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Living Atlanta : An Oral History of the City, 1914-1948

Kuhn , Clifford M. , Harlon E Joycwe , and E. Bernard West

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ISBN 10: 0820311618 / ISBN 13: 9780820311616
Published by Univ of GA Press, Athens, 1990
Used Condition: Very Good with DJ Hardcover
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Bibliographic Details

Title: Living Atlanta : An Oral History of the City...

Publisher: Univ of GA Press, Athens

Publication Date: 1990

Binding: Hardcover

Book Condition:Very Good with DJ

Dust Jacket Condition: Dust Jacket Included

Signed: Signed by Author(s)

Edition: First Edition.

Book Type: Hardcover

About this title


From the memories of everyday experience, Living Atlanta vividly recreates life in the city during the three decades from World War I through World War II―a period in which a small, regional capital became a center of industry, education, finance, commerce, and travel. This profusely illustrated volume draws on nearly two hundred interviews with Atlanta residents who recall, in their own words, "the way it was"―from segregated streetcars to college fraternity parties, from moonshine peddling to visiting performances by the Metropolitan Opera, from the growth of neighborhoods to religious revivals.

The book is based on a celebrated public radio series that was broadcast in 1979-80 and hailed by Studs Terkel as "an important, exciting project―a truly human portrait of a city of people." Living Atlanta presents a diverse array of voices―domestics and businessmen, teachers and factory workers, doctors and ballplayers. There are memories of the city when it wasn't quite a city: "Back in those young days it was country in Atlanta," musician Rosa Lee Carson reflects. "It sure was. Why, you could even raise a cow out there in your yard." There are eyewitness accounts of such major events as the Great Fire of 1917: "The wind blowing that way, it was awful," recalls fire fighter Hugh McDonald. "There'd be a big board on fire, and the wind would carry that board, and it'd hit another house and start right up on that one. And it just kept spreading." There are glimpses of the workday: "It's a real job firing an engine, a darn hard job," says railroad man J. R. Spratlin. "I was using a scoop and there wasn't no eight hour haul then, there was twelve hours, sometimes sixteen." And there are scenes of the city at play: "Baseball was the popular sport," remembers Arthur Leroy Idlett, who grew up in the Pittsburgh neighborhood. "Everybody had teams. And people―you could put some kids out there playing baseball, and before you knew a thing, you got a crowd out there, watching kids play."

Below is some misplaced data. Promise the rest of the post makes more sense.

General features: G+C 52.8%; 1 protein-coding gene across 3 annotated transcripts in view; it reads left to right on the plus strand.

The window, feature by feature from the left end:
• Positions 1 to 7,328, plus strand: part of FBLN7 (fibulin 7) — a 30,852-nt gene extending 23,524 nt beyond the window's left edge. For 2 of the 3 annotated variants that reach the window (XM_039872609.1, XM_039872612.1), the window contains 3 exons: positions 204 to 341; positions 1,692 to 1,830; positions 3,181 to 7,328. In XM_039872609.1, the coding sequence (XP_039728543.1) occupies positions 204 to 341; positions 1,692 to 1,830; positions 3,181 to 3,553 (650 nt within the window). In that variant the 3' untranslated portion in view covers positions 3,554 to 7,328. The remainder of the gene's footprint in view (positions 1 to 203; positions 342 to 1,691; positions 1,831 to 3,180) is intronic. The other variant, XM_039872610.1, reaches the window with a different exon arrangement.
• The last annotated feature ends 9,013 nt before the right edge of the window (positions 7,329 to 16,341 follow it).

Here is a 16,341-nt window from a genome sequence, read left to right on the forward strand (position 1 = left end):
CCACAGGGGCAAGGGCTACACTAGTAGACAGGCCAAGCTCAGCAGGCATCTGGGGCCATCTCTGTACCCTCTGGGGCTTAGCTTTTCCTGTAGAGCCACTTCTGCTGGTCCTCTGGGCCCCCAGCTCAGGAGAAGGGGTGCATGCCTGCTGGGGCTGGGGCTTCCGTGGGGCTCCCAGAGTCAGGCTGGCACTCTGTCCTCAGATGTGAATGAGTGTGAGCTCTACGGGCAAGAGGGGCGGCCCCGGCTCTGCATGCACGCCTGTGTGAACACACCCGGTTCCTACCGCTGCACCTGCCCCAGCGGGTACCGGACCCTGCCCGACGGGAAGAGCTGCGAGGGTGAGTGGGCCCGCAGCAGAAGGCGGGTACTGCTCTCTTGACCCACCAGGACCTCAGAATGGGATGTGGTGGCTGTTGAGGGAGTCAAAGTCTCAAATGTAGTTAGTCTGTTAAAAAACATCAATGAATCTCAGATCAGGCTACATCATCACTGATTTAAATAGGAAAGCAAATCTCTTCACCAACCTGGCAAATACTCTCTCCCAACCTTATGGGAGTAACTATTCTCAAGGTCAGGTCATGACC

Organizing the book around such topics as transportation, health and religion, education, leisure, and politics, the authors provide a narrative commentary that places the diverse remembrances in social and historical context. Resurfacing throughout the book as a central theme are the memories of Jim Crow and the peculiarities of black-white relations. Accounts of Klan rallies, job and housing discrimination, and poll taxes are here, along with stories about the Commission on Interracial Cooperation, early black forays into local politics, and the role of the city's black colleges.

Martin Luther King, Sr., historian Clarence Bacote, former police chief Herbert Jenkins, educator Benjamin Mays, and sociologist Arthur Raper are among those whose recollections are gathered here, but the majority of the voices are those of ordinary Atlantans, men and women who in these pages relive day-to-day experiences of a half-century ago.

About the Author:

CLIFFORD M. KUHN (1952–2015) was an associate professor of history at Georgia State University.
HARLON E. JOYE, a sociologist, was the executive producer of WRFG’s Living Atlanta radio series, on which this book is based.
E. BERNARD WEST, a historian, is president of Webaco Manufacturing Company, Inc.

"About this title" may belong to another edition of this title.

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